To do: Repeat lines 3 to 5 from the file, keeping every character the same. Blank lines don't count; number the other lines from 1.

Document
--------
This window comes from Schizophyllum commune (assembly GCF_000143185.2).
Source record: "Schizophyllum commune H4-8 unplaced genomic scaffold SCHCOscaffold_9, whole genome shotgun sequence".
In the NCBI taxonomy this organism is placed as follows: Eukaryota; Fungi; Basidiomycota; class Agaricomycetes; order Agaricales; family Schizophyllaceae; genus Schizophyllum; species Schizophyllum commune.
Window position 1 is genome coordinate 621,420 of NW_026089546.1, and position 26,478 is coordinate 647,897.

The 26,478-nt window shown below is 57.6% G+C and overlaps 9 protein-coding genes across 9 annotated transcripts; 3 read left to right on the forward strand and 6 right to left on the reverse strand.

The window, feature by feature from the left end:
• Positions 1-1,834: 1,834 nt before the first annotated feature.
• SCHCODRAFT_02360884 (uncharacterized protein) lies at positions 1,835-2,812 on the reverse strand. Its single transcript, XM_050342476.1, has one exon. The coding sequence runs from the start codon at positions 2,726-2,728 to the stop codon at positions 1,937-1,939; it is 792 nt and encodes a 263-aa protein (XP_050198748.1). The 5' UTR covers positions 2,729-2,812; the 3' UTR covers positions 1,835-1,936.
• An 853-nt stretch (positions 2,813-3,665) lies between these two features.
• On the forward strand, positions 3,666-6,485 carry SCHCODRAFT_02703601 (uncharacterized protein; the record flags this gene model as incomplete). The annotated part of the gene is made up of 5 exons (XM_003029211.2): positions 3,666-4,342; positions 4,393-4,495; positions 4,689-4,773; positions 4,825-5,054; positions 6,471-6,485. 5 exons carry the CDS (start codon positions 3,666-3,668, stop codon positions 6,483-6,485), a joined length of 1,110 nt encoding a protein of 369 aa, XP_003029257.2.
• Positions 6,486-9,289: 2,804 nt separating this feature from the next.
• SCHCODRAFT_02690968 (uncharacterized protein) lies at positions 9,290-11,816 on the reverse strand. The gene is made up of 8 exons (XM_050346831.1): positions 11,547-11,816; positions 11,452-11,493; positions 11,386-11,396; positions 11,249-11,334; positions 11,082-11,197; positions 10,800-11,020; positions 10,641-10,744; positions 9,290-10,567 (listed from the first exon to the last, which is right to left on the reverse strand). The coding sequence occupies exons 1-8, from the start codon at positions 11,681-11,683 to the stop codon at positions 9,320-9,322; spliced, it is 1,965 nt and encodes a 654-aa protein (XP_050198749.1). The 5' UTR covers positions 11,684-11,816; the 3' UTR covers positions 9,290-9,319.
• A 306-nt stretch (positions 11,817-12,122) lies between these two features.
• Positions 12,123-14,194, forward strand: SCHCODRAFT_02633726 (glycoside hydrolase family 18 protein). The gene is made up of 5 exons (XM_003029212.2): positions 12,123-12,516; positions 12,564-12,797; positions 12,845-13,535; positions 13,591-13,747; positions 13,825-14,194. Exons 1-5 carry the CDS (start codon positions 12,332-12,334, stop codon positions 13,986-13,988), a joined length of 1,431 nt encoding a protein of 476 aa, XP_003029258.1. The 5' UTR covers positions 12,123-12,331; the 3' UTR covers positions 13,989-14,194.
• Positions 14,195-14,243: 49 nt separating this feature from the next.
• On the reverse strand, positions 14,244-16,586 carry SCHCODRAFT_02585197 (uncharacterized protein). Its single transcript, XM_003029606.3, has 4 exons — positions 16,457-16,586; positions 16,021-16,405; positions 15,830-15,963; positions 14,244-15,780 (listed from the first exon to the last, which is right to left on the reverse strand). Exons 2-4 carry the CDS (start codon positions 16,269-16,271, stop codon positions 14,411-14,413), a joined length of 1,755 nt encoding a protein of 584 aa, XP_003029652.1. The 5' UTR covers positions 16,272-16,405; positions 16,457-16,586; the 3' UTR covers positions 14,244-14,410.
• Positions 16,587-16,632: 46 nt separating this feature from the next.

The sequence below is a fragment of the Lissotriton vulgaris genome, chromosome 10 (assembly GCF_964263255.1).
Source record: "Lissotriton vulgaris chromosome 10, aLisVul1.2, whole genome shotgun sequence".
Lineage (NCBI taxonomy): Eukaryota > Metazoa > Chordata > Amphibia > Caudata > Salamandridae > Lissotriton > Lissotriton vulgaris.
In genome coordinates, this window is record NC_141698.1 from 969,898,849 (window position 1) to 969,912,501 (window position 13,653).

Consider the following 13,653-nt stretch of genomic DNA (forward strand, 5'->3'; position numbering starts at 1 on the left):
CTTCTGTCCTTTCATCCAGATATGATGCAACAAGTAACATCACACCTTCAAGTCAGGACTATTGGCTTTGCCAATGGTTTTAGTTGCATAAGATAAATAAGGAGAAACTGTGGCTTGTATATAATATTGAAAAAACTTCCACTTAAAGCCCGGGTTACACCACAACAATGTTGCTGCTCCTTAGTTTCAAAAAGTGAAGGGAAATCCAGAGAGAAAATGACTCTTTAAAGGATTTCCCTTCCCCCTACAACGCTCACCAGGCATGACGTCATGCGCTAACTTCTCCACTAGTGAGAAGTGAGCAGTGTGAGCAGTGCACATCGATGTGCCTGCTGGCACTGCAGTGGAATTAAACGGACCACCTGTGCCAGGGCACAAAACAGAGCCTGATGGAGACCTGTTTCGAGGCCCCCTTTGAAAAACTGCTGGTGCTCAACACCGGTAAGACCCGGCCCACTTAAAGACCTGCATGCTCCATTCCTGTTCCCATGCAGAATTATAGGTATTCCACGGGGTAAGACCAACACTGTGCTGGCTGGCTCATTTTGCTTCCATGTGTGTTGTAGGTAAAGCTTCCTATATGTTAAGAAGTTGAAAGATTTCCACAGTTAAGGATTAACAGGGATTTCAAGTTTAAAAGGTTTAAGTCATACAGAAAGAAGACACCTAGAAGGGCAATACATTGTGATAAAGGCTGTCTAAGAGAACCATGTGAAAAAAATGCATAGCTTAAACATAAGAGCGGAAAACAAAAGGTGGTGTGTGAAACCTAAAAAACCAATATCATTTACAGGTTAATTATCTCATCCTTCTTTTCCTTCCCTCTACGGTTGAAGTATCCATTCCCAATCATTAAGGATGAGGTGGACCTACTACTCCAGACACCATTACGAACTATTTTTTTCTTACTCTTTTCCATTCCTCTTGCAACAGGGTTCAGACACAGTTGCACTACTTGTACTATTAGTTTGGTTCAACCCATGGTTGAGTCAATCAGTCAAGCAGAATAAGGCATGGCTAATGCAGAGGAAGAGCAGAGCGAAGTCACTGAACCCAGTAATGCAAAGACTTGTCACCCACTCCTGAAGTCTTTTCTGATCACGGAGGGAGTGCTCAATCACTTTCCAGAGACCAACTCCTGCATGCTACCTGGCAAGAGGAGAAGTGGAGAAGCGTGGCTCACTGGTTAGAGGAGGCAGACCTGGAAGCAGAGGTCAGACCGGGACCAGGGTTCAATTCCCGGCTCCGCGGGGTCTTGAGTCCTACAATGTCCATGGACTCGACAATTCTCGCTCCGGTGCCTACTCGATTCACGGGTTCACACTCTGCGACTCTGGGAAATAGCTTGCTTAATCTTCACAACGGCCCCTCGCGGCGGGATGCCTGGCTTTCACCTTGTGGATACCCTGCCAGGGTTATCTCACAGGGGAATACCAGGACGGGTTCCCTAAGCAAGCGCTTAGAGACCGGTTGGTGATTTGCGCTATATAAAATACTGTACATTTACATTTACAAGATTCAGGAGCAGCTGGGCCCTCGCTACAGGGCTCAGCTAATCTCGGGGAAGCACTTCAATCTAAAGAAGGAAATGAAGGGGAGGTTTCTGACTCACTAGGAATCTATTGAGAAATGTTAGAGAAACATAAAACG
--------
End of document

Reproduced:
In the NCBI taxonomy this organism is placed as follows: Eukaryota; Fungi; Basidiomycota; class Agaricomycetes; order Agaricales; family Schizophyllaceae; genus Schizophyllum; species Schizophyllum commune.
Window position 1 is genome coordinate 621,420 of NW_026089546.1, and position 26,478 is coordinate 647,897.

The 26,478-nt window shown below is 57.6% G+C and overlaps 9 protein-coding genes across 9 annotated transcripts; 3 read left to right on the forward strand and 6 right to left on the reverse strand.